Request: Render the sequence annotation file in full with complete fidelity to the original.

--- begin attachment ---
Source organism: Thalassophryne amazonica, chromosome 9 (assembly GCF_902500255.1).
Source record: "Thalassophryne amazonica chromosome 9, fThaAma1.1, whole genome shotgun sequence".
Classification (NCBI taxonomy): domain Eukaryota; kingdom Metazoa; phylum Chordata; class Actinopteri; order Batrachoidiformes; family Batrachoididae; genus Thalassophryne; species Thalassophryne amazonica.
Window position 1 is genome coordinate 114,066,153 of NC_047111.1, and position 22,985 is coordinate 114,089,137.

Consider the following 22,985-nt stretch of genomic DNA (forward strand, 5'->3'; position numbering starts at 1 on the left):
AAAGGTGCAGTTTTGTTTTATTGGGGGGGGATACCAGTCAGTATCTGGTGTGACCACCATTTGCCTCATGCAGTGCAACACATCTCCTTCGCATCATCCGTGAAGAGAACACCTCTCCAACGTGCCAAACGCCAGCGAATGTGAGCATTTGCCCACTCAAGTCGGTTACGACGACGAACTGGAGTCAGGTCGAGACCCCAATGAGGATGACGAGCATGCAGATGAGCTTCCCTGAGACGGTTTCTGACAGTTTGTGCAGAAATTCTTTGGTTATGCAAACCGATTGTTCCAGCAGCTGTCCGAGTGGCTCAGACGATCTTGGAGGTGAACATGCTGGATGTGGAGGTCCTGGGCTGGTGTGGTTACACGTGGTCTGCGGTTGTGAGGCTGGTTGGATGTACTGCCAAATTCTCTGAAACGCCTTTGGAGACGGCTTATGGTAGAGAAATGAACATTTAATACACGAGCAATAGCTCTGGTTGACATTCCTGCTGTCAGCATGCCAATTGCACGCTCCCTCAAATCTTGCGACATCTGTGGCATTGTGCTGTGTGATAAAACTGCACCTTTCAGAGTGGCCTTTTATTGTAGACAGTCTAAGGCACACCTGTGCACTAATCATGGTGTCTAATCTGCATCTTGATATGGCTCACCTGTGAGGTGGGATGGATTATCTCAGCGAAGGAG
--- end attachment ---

Source organism: Thalassophryne amazonica, chromosome 9 (assembly GCF_902500255.1).
Source record: "Thalassophryne amazonica chromosome 9, fThaAma1.1, whole genome shotgun sequence".
Classification (NCBI taxonomy): domain Eukaryota; kingdom Metazoa; phylum Chordata; class Actinopteri; order Batrachoidiformes; family Batrachoididae; genus Thalassophryne; species Thalassophryne amazonica.
Window position 1 is genome coordinate 114,066,153 of NC_047111.1, and position 22,985 is coordinate 114,089,137.

Consider the following 22,985-nt stretch of genomic DNA (forward strand, 5'->3'; position numbering starts at 1 on the left):
AAAGGTGCAGTTTTGTTTTATTGGGGGGGGATACCAGTCAGTATCTGGTGTGACCACCATTTGCCTCATGCAGTGCAACACATCTCCTTCGCATCATCCGTGAAGAGAACACCTCTCCAACGTGCCAAACGCCAGCGAATGTGAGCATTTGCCCACTCAAGTCGGTTACGACGACGAACTGGAGTCAGGTCGAGACCCCAATGAGGATGACGAGCATGCAGATGAGCTTCCCTGAGACGGTTTCTGACAGTTTGTGCAGAAATTCTTTGGTTATGCAAACCGATTGTTCCAGCAGCTGTCCGAGTGGCTCAGACGATCTTGGAGGTGAACATGCTGGATGTGGAGGTCCTGGGCTGGTGTGGTTACACGTGGTCTGCGGTTGTGAGGCTGGTTGGATGTACTGCCAAATTCTCTGAAACGCCTTTGGAGACGGCTTATGGTAGAGAAATGAACATTTAATACACGAGCAATAGCTCTGGTTGACATTCCTGCTGTCAGCATGCCAATTGCACGCTCCCTCAAATCTTGCGACATCTGTGGCATTGTGCTGTGTGATAAAACTGCACCTTTCAGAGTGGCCTTTTATTGTAGACAGTCTAAGGCACACCTGTGCACTAATCATGGTGTCTAATCTGCATCTTGATATGGCTCACCTGTGAGGTGGGATGGATTATCTCAGCGAAGGAG